Magazine: Lindsey Vonn shooting to stay healthy, go for gold 

Magazine: Lakewood’s Nicole Hensley is USA’s backup goalie

Magazine: Gateway High Olympian Stephen Garbett

Don’t let MacKinnon injury knock the Avalanche off course

NHL, Avs heading back to work, not Olympics

A Tale of Avalanche All-Stars, past and present

All Aboard! Avalanche bandwagon gains momentum

A kid in Long Beach and his first stick

Jonathan Bernier on taking over the Avalanche net

Nathan MacKinnon doesn’t mind not being recognized … at the mall

Glory Days … Now get Springsteen out of your head

Sakic/Bednar and Elway/Joseph: Eerie parallels

Carl Soderberg goes from albatross to asset

Magazine: Jim Montgomery is Mile High Sports’ college coach of the year

Magazine: Will Butcher is Mile High Sports’ college athlete of the year 

Varlamov playing better than the numbers might indicate 

At the Christmas break, Avalanche is last — but still a turnaround story  

Tyson Barrie isn’t pictured, but he’s in the Avalanche picture 

On this (unnamed) line, Gabe Landeskog amps up the scoring

Avalanche rushing game involves Girard and Jost

And the Nathan MacKinnon answer is… 

Noted hockey pundit Yogi Berra would call this deja vu all over again

MacKinnon and O’Reilly meet again

Catching up with Jared Bednar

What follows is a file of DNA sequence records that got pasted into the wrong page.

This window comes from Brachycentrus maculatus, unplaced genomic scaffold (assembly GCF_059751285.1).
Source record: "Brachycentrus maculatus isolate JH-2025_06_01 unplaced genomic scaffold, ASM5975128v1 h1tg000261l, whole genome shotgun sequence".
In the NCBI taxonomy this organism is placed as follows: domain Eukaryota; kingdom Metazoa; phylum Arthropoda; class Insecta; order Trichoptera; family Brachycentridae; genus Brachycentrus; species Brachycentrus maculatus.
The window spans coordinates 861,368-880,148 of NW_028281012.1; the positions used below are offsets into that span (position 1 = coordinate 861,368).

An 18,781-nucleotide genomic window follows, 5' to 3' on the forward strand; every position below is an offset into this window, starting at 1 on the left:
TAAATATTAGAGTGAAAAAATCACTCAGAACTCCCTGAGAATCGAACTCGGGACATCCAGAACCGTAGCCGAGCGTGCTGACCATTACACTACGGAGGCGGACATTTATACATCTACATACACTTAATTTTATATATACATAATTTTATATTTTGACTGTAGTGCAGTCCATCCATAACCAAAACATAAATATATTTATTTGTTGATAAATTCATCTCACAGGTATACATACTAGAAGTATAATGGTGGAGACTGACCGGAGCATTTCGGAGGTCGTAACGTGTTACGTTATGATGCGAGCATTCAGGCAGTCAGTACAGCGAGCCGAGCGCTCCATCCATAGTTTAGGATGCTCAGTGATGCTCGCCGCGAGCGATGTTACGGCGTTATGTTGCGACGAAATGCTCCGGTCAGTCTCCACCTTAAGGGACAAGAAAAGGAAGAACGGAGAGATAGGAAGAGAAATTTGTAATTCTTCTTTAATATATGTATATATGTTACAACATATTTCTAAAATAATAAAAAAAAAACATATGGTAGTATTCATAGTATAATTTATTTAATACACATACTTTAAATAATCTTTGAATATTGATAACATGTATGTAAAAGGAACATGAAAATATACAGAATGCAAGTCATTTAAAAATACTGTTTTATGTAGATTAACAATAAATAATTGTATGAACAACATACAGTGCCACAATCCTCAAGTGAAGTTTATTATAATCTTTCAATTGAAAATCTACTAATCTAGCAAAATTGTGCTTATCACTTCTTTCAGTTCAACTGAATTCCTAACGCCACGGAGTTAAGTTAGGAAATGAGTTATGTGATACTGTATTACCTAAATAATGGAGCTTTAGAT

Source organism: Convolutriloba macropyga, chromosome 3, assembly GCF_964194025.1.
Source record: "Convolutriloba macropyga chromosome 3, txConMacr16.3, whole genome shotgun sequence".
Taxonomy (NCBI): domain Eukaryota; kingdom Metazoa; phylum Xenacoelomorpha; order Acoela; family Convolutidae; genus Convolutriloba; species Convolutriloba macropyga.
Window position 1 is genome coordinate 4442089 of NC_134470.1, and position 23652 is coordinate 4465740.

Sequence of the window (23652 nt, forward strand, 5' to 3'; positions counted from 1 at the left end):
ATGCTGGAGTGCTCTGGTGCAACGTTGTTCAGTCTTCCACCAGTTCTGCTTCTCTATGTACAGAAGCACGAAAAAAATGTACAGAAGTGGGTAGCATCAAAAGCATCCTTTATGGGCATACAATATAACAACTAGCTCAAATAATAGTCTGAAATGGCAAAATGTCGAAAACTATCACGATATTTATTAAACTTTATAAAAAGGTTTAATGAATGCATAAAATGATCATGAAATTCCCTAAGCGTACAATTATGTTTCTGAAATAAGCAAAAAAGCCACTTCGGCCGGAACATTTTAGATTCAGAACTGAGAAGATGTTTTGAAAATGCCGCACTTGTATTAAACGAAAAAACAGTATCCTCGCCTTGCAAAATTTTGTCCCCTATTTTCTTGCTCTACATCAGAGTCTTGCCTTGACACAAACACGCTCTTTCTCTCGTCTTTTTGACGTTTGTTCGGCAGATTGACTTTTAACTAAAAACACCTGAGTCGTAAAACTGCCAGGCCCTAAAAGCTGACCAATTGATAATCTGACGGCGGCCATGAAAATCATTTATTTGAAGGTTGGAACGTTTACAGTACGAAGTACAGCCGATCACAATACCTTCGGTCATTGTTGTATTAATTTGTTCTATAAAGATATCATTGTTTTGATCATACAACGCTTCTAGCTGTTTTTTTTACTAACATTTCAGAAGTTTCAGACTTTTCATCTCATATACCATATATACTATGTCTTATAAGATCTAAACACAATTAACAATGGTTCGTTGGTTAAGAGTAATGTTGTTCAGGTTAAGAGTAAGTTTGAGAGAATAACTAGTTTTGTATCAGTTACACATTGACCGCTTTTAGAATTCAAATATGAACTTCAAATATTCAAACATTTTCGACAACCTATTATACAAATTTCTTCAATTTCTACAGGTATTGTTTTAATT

Gabe Landeskog has to be smarter, and he’s the first to say so

For Avalanche, winning back fans isn’t easy, either

Horseman/defenseman Erik Johnson up to playing marathon minutes

Ring of Famer Red Miller, Part One: Coal Miner’s son

Ring of Famer Red Miller, Part Two: About those %$#@ Raiders… 

This time a year ago, the wheels fell off 

Post-trade: On Girard and Kamenev

Matt Duchene heads to Ottawa

Stockholm is a Homecoming for Landeskog

Why Can’t MacKinnon do that every night?

And this Avalanche team is?

At the Pepsi Center, you’ll think you’re in Chicago

Is Zadorov ready to be – and stay – a top-pairing “D”?

For this is to work, Bernier has to be better

This isn’t just Jared Bednar’s second season. It’s his second chance.

Sven (The Reindeer) Andrighetto speedily skating into Avalanche forefront

With Avalanche off to another 3-1 start, leadership is a “core” issue

Magazine: Colorado Eagles’ class act in Northern Colorado

Magazine: Avalanche convinced a turnaround is possible